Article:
“Food costs are rising, energy costs are rising, and it will affect every business. But on the bad days, you just have to remember the good days because it is so rewarding,” she says.
“I also think we have to keep promoting our small businesses. A lot of them did well during Covid because people really got behind supporting local but, inevitably, everybody went back to real life and they’re busy and things are expensive. But we’re still here and we’re still working hard.”
Laura Beasley also took advantage of the lockdown to create her business, Paper Daisy, which specializes in dried wreaths. Laura was working in a garden center when Covid hit and when it closed, she started making arrangements at home and posting pictures of them online.
“I started out in 2020 and at first it was just a hobby. Then I started posting on Instagram and it just took off.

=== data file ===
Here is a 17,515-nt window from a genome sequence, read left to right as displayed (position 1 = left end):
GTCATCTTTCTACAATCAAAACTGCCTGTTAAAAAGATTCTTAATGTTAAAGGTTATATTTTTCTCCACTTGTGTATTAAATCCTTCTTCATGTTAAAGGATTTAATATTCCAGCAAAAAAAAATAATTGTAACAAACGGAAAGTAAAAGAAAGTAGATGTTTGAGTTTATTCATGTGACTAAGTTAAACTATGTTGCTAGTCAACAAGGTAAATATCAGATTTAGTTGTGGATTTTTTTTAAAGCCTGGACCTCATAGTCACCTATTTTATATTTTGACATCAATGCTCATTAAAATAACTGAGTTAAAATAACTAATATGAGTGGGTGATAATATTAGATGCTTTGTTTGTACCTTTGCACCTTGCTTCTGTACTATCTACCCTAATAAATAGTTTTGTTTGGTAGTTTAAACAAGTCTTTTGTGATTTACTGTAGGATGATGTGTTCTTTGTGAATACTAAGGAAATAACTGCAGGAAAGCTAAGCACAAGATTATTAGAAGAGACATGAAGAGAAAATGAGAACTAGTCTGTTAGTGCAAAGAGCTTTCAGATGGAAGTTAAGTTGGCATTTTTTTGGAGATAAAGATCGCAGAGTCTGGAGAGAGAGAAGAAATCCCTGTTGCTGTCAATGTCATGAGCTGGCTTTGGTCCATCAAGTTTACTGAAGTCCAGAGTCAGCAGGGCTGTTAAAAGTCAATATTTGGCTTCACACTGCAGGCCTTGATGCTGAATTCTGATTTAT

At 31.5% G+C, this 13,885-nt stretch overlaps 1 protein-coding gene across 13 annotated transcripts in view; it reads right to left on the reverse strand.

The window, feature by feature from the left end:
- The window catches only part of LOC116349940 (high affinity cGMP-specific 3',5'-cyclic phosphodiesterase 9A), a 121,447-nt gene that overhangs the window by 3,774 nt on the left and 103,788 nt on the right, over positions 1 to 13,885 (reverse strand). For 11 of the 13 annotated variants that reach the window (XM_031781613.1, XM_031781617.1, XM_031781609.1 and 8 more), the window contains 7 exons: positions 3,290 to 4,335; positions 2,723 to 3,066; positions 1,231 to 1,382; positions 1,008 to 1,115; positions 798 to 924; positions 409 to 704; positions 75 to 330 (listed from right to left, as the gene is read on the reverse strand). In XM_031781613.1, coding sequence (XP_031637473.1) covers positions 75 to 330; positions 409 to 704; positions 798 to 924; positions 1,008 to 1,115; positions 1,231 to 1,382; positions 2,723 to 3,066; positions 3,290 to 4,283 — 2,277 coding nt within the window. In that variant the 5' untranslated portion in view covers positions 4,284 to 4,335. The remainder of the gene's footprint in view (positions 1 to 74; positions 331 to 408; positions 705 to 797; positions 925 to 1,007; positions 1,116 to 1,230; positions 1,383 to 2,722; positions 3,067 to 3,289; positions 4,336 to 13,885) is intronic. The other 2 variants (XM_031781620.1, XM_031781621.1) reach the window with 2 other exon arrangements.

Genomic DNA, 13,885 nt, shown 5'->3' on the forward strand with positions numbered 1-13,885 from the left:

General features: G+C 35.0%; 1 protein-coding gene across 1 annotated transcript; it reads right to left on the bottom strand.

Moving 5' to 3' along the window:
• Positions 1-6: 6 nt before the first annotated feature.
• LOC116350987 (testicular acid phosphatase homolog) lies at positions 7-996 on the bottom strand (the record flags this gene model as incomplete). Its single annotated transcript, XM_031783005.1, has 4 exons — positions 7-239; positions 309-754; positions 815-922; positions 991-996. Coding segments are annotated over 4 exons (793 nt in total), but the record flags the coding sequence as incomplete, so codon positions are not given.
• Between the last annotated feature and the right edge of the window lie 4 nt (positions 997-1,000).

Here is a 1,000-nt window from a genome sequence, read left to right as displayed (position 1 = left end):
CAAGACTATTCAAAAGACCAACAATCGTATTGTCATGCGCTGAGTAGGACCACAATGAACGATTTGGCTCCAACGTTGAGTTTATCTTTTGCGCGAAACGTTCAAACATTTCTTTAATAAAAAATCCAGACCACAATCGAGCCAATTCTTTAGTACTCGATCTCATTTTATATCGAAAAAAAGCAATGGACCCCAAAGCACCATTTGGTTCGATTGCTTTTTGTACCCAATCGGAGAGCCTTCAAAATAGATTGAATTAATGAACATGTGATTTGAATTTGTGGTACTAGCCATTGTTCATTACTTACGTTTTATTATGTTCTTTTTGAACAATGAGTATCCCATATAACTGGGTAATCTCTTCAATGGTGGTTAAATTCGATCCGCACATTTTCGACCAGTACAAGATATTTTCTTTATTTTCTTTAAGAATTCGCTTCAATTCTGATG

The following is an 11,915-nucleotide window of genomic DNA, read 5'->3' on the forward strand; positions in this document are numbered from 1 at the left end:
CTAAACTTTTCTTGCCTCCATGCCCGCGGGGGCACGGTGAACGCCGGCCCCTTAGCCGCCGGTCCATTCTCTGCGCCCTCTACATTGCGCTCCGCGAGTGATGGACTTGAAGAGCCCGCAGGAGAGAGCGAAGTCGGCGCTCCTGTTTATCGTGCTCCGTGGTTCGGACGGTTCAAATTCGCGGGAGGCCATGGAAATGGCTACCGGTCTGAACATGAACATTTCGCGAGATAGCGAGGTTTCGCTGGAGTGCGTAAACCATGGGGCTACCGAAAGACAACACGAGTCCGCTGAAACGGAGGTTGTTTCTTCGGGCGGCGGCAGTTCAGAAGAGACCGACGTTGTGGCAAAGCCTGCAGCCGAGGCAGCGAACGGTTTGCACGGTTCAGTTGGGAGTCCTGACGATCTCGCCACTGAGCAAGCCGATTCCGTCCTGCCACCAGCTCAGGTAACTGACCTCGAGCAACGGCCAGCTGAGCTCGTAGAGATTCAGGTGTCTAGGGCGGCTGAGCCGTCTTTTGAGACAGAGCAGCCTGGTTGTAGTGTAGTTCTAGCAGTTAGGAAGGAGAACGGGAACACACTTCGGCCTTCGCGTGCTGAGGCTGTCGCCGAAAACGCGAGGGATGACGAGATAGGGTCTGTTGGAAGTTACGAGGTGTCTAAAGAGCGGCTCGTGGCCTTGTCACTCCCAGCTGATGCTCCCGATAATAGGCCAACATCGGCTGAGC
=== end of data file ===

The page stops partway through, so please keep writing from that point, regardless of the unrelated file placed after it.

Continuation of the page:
“I made six of them to sell at first and they sold out really quickly so I set up a little online shop. Now I do workshops and installations and I did a collection for Brown Thomas and Arnotts for Christmas last year. It was kind of a happy accident,” Laura says.
All of Laura’s wreaths are seasonal but last years if kept indoors: “They’re more sustainable because you don’t have to throw them out. So I’ll have some Christmas ones at the fair, but also ones that people can use all year round,” she says.
“It can be hard to come up with new ideas and it can all get a little on top of me, but it’s also really exciting. It will be very busy coming up to Christmas but I love getting to meet people and it’s such a lovely time.”
The Ballymaloe Craft Fair runs November 18 to 20 and November 25 to 27 in the Grainstore at Ballymaloe. Entrance is €6 on Friday and €8 on Saturday and Sunday. Children under 12 go free. See www.ballymaloegrainstore.com for full details.